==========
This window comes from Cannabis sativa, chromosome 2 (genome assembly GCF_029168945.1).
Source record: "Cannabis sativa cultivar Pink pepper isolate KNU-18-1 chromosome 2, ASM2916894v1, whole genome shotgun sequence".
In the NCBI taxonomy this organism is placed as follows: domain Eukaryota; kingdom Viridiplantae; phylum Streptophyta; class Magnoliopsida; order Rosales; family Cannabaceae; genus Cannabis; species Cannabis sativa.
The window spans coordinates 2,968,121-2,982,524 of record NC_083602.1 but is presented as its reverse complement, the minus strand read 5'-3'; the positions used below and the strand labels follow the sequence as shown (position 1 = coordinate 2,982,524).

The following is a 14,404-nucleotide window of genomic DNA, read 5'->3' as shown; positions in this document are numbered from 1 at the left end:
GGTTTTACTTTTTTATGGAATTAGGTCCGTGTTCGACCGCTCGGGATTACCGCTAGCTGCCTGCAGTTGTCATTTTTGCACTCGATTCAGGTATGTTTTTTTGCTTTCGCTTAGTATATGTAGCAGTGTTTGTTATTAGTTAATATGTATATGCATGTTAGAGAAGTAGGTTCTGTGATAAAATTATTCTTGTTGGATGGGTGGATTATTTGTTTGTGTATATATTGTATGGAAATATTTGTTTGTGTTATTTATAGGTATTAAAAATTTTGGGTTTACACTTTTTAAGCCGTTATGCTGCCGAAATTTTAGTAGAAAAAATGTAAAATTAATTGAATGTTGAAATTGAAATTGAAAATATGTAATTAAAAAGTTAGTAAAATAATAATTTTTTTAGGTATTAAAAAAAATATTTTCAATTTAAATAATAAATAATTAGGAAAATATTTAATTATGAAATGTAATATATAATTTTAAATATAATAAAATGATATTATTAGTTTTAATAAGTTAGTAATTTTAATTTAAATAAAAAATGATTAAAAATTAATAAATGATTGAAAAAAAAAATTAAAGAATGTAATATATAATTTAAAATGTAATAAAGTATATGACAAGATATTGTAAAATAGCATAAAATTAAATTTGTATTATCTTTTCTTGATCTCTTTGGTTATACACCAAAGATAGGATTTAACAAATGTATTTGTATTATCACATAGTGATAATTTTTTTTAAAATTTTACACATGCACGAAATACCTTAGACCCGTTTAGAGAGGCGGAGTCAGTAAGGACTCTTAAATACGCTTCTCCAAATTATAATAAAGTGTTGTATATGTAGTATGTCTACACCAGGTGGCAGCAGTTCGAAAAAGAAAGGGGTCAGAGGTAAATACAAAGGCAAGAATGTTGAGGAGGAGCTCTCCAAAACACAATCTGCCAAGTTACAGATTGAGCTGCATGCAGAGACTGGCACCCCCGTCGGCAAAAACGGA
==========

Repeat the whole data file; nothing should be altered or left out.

This window comes from Cannabis sativa, chromosome 2 (genome assembly GCF_029168945.1).
Source record: "Cannabis sativa cultivar Pink pepper isolate KNU-18-1 chromosome 2, ASM2916894v1, whole genome shotgun sequence".
In the NCBI taxonomy this organism is placed as follows: domain Eukaryota; kingdom Viridiplantae; phylum Streptophyta; class Magnoliopsida; order Rosales; family Cannabaceae; genus Cannabis; species Cannabis sativa.
The window spans coordinates 2,968,121-2,982,524 of record NC_083602.1 but is presented as its reverse complement, the minus strand read 5'-3'; the positions used below and the strand labels follow the sequence as shown (position 1 = coordinate 2,982,524).

The following is a 14,404-nucleotide window of genomic DNA, read 5'->3' as shown; positions in this document are numbered from 1 at the left end:
GGTTTTACTTTTTTATGGAATTAGGTCCGTGTTCGACCGCTCGGGATTACCGCTAGCTGCCTGCAGTTGTCATTTTTGCACTCGATTCAGGTATGTTTTTTTGCTTTCGCTTAGTATATGTAGCAGTGTTTGTTATTAGTTAATATGTATATGCATGTTAGAGAAGTAGGTTCTGTGATAAAATTATTCTTGTTGGATGGGTGGATTATTTGTTTGTGTATATATTGTATGGAAATATTTGTTTGTGTTATTTATAGGTATTAAAAATTTTGGGTTTACACTTTTTAAGCCGTTATGCTGCCGAAATTTTAGTAGAAAAAATGTAAAATTAATTGAATGTTGAAATTGAAATTGAAAATATGTAATTAAAAAGTTAGTAAAATAATAATTTTTTTAGGTATTAAAAAAAATATTTTCAATTTAAATAATAAATAATTAGGAAAATATTTAATTATGAAATGTAATATATAATTTTAAATATAATAAAATGATATTATTAGTTTTAATAAGTTAGTAATTTTAATTTAAATAAAAAATGATTAAAAATTAATAAATGATTGAAAAAAAAAATTAAAGAATGTAATATATAATTTAAAATGTAATAAAGTATATGACAAGATATTGTAAAATAGCATAAAATTAAATTTGTATTATCTTTTCTTGATCTCTTTGGTTATACACCAAAGATAGGATTTAACAAATGTATTTGTATTATCACATAGTGATAATTTTTTTTAAAATTTTACACATGCACGAAATACCTTAGACCCGTTTAGAGAGGCGGAGTCAGTAAGGACTCTTAAATACGCTTCTCCAAATTATAATAAAGTGTTGTATATGTAGTATGTCTACACCAGGTGGCAGCAGTTCGAAAAAGAAAGGGGTCAGAGGTAAATACAAAGGCAAGAATGTTGAGGAGGAGCTCTCCAAAACACAATCTGCCAAGTTACAGATTGAGCTGCATGCAGAGACTGGCACCCCCGTCGGCAAAAACGGA